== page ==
Finding others to talk to about the trauma you’ve experienced is integral to overcoming it, and eventually thriving afterwards. A supportive group of people who understand what you’ve been through is often the safest place to work through feelings, and eventually find some peace. It can also be helpful if you’re still dealing with exploitation, and not sure how to find a way out.
Through weekly survivor meetings, mentorship, counseling, and support networks, CCHT strives to give survivors the tools they need to heal. These tools can be especially helpful for survivor youths who may need more help finding a supportive community.
Karen notes that this comes down to forming a “transformational relationship” with someone who can help a survivor “move past their need for a system, so they have support when they need it, but can [also] exist well on their own.”
It’s also important to remember that it takes time and lots of self-care to go from a recent survivor to being a survivor leader like Karen. Just ask Judge Robert Lung.
Robert is a District Court Judge appointed by the governor of Colorado, an appointee to the United States’ Advisory Council of Human Trafficking, and a consultant for the Department of Justice Office for Victims of Crime, just to name a few of his credits.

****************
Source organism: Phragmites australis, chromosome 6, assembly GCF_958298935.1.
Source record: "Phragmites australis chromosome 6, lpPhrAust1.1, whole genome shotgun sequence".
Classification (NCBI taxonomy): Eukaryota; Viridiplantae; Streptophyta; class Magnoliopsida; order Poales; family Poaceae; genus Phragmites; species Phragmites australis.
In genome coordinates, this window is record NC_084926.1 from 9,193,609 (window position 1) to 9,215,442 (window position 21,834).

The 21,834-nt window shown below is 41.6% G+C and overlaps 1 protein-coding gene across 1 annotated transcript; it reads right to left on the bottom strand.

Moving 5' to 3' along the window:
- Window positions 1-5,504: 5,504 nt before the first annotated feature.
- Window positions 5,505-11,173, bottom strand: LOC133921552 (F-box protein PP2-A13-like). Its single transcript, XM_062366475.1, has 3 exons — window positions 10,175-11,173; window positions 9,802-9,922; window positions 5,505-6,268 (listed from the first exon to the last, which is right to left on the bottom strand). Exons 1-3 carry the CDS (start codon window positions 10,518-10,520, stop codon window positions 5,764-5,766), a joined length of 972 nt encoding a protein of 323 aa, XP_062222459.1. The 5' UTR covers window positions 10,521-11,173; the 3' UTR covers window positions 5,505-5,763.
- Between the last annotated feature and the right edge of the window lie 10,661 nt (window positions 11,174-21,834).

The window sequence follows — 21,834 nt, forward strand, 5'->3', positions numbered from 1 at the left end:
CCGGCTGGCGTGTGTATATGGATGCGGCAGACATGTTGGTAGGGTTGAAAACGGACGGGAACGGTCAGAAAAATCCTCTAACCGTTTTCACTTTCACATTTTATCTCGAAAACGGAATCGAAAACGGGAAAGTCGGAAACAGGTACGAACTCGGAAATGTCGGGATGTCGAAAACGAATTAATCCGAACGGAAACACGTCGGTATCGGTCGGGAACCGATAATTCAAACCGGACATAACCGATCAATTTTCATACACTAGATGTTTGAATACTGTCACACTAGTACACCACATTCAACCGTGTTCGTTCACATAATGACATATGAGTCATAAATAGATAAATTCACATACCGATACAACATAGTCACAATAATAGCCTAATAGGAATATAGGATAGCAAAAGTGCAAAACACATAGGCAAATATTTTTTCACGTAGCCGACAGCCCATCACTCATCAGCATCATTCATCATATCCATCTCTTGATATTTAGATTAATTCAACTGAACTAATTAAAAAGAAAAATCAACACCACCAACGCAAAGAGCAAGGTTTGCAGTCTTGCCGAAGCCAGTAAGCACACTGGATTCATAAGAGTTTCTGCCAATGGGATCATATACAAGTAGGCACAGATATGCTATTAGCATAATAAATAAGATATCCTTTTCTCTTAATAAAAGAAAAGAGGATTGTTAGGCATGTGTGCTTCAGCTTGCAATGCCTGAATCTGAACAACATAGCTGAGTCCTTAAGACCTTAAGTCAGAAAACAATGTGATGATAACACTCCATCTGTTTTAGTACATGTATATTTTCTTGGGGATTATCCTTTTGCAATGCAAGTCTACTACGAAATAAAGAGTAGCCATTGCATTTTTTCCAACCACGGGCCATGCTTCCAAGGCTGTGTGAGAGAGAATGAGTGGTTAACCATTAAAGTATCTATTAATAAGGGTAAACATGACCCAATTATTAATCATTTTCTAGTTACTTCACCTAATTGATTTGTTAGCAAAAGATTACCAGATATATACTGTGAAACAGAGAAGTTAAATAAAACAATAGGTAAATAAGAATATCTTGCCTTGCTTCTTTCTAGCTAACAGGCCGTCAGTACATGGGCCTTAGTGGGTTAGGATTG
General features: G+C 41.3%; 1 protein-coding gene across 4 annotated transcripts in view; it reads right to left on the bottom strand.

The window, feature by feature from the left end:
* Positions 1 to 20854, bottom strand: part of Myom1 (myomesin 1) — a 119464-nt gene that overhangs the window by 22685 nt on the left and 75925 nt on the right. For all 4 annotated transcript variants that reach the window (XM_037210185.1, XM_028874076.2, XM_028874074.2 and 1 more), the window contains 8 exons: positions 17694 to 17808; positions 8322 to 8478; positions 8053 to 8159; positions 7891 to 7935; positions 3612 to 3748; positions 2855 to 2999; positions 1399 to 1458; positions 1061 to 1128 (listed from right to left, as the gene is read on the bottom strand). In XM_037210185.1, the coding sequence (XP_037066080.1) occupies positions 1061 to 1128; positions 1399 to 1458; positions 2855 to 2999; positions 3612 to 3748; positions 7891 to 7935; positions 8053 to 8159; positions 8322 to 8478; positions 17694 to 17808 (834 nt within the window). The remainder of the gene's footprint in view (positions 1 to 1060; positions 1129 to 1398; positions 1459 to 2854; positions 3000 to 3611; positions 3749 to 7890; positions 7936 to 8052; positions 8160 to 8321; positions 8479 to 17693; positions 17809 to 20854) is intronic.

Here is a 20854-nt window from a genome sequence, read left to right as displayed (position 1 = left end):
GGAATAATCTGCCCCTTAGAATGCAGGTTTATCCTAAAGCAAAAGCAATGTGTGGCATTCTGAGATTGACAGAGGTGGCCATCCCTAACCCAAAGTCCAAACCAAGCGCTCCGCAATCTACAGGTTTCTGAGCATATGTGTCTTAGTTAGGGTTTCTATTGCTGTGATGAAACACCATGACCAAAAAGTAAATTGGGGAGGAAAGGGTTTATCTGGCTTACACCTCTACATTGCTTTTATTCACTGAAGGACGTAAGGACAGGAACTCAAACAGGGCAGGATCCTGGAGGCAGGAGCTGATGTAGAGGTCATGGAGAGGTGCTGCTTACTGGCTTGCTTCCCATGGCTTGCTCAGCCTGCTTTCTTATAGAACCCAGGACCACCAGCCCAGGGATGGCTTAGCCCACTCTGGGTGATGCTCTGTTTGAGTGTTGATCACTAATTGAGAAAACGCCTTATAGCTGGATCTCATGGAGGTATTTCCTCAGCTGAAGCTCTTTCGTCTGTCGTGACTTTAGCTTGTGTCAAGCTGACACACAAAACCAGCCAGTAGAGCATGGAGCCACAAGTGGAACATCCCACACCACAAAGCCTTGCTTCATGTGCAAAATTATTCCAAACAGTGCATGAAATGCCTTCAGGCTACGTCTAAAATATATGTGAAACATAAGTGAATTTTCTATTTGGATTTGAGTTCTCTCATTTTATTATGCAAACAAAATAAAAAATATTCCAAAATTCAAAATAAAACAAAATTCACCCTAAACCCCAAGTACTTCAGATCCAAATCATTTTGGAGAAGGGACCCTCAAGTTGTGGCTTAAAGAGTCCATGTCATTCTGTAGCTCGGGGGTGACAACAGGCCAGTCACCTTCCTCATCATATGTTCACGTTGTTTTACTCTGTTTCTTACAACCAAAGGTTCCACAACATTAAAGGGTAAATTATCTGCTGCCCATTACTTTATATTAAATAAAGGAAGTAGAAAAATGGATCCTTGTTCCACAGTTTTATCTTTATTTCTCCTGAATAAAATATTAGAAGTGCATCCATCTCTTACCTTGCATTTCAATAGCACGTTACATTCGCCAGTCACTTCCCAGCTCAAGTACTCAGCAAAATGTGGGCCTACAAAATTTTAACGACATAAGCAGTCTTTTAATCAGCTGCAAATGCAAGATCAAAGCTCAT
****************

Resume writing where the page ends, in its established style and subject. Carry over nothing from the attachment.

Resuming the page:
But, while he’s a well-known anti-trafficking advocate today, it took Robert, who is also a survivor of exploitation, decades to get to a place where he felt comfortable speaking publicly about his own experience.
“I got involved when I’d had enough recovery that I could engage in that kind of work,” he explains.
For Robert, that involved decades and stages of self-care.
“It’s always about self-care. Being aware of your needs and meeting those needs as best you can,” he continues.
Self-care is an essential part of recovery for anyone who’s experienced trauma. For young people, it might mean seeing a licensed therapist or sharing feelings with a trusted friend or loved one. Or it might mean doing something as simple as spending a few minutes a day breathing in and out deliberately (inhale for three counts, hold your breath for three counts, then exhale for three counts, working your way up to eight counts). If you’re not sure what to try, these easy grounding exercises are a great place to start.
You don’t have to be in an active crisis to do these self-reflective things — they’re just practices that help remind you that you’re in control of your body and mind. And they don’t have to look any one way either. Whatever you choose to do, it’s about refocusing healing energy onto yourself, and giving yourself the space and time to process where you’re at emotionally.